Inside artist Nate Lowman’s ‘Before and After’ at the Aspen Art Museum |

Inside artist Nate Lowman’s ‘Before and After’ at the Aspen Art Museum

One of artist Nate Lowman's works at his installation at the Aspen Art Museum.
Anna Stonehouse/The Aspen Times |


What: Nate Lowman’s ‘Before and After’

Where: Aspen Art Museum

When: Friday, Dec. 15 through June 10, 2018

How much: Free

More info:

More info: Lowman’s exhibition is one of five opening in the msuseum on Friday, including Dara Friedman’s “Mother Drum,” the group shows “Ritual” and “Untitled Installation conceived by Robert Gober,” and Zoe Crosher’s “Prospecting Palm Fronds.”

Spend a little time with the 60-plus paintings by Nate Lowman in his new exhibition at the Aspen Art Museum and you’ll see some familiar faces — celebrities such as Julia Roberts and Joan Rivers and Scarlett Johansson (and a painting of Madonna’s extended middle finger) along with images from the darker side of American mass culture like O.J. Simpson and Nicole Brown Simpson and Terry Schiavo. There are smiley faces and plays on car air fresheners and the Apple Mac logo. There are straightforward jokes and there is some simple beauty.

It’s a big show, filling both ground-floor galleries at the museum with paintings stacked to hang above other paintings — some 20 feet up on the wall. Others are placed ingeniously in spaces where no work has hung before: two long, horizontal paintings sit high above the large windows that look out on Hyman Avenue. A triptych turns a corner of the gallery, asking the viewer to move around it to take it all in.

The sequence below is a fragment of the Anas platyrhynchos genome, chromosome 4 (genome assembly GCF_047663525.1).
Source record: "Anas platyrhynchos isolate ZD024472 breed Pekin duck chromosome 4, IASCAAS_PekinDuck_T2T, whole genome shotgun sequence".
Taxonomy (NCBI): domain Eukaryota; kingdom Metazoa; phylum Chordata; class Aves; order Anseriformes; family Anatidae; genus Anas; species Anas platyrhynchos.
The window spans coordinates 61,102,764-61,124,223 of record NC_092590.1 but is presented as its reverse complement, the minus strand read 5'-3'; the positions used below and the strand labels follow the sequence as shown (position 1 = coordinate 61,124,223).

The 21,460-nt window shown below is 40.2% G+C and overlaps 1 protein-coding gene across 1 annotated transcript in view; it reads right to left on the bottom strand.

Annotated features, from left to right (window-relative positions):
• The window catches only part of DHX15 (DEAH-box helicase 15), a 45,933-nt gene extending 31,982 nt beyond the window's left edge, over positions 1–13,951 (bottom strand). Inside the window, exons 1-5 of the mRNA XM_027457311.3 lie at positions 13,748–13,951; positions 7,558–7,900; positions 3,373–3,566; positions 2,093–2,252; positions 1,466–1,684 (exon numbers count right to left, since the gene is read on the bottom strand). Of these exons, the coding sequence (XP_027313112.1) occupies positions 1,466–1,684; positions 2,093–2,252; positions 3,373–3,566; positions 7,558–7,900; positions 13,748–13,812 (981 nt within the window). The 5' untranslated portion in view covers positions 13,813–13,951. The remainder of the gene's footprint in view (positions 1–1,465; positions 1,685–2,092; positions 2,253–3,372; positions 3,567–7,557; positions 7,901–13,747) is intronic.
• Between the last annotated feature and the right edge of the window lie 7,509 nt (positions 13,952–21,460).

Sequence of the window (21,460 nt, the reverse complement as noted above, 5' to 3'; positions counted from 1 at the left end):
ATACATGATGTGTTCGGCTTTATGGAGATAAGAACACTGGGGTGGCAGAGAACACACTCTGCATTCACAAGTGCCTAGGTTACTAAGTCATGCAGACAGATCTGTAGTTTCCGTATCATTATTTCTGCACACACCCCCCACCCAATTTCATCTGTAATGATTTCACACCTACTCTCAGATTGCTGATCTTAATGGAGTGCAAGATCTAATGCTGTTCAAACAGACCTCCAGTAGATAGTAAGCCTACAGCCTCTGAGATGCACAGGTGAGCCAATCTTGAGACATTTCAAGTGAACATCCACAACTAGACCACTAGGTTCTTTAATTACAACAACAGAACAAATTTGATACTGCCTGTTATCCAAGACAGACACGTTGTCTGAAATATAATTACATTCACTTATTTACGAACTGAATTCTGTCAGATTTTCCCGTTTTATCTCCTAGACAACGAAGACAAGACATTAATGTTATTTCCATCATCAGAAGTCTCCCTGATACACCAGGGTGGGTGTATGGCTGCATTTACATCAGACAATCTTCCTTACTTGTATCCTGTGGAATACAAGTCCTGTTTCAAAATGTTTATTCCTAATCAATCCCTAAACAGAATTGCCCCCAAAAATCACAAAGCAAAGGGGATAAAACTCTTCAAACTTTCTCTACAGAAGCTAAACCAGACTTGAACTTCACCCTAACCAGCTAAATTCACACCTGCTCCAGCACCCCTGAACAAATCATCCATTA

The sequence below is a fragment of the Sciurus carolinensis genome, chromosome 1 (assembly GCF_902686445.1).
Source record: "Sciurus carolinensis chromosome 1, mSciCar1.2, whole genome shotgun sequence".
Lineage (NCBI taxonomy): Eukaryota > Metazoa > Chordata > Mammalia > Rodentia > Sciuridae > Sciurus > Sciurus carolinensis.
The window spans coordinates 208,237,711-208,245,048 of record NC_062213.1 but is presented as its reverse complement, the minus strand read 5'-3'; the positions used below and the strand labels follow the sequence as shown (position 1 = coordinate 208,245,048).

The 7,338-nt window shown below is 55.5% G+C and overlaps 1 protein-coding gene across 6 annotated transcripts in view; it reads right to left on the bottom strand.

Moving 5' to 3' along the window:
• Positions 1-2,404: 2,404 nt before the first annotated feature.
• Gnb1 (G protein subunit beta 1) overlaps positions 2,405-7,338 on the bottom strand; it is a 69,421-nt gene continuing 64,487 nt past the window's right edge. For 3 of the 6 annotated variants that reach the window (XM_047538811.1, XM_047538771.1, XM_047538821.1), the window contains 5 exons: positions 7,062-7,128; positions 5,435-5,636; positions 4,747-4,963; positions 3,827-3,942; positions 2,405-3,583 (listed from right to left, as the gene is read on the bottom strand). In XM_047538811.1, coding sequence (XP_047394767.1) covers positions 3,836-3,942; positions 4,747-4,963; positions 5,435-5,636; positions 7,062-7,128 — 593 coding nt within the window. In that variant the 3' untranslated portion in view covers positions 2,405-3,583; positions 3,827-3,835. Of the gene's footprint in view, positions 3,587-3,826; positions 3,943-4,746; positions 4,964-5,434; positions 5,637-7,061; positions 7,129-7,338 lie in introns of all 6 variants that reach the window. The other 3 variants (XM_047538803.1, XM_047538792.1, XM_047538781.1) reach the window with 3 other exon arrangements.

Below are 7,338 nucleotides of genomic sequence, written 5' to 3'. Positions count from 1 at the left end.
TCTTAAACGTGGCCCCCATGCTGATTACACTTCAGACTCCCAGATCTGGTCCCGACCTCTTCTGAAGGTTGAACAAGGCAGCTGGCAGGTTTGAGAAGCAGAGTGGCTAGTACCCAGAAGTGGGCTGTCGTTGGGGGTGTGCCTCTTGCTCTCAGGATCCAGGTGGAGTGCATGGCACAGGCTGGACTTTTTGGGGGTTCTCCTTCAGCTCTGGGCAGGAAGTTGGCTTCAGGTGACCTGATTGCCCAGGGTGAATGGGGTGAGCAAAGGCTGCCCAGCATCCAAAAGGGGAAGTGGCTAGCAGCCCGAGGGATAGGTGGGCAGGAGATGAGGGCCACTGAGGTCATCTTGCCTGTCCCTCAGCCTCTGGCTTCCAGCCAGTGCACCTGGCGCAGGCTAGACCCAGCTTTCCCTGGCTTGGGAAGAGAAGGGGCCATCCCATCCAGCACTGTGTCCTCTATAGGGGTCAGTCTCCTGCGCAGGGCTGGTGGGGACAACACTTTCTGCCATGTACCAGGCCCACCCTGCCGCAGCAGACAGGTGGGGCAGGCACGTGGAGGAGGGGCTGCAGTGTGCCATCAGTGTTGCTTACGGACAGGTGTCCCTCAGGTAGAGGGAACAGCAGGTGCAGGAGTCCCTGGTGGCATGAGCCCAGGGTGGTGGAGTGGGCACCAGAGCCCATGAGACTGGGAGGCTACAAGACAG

“The proportions of the gallery are nice, so you can hang things in weird places and still enjoy them,” Lowman said walking through the exhibition Wednesday morning, wearing pajama pants and a flannel shirt with Converse sneakers (one black, one red).

It’s not a career survey, per se, but the show, titled “Before and After,” ended up spanning Lowman’s career — going back to works finished in 2003 and up to pieces completed as recently as just a few weeks ago. Most of the pieces have been borrowed from private collections in the U.S. and Europe. Lowman and Aspen Art Museum director Heidi Zuckerman organized the show around depictions of desire in his work.

“It’s funny because we never talked about the idea that the show would be any kind of a survey,” Lowman explained. “She had a lens through which she wanted to select and they happened to date from the present to the beginning of my career.”

“Before and After” is Lowman’s first solo show with the museum, but he’s had work in a group show here previously and gave a talk at the museum several years ago. He’s also visited friends’ openings here. This show is the culmination of years of discussions between Lowman and Zuckerman about doing a project in Aspen.

“It’s the show that Heidi and I dreamed up together,” he said.

Many of the works are inkjet prints of images Lowman has appropriated from newspapers and magazines — they’re all manipulated in various ways, cropped, cut and stained and stretched and reborn as something new. Visual rhymes ring throughout the show, which includes several new works that function as riffs on other pieces hanging nearby. One piece, titled “Before and After,” was born out of a tiny newspaper ad for an eyelift, showing a model before and after the procedure. The ad is blown up to poster size, creating large pixels. The piece next to it is a photo of “Before and After” — pocked with paint, further manipulated and run through Lowman’s funhouse mirror vision.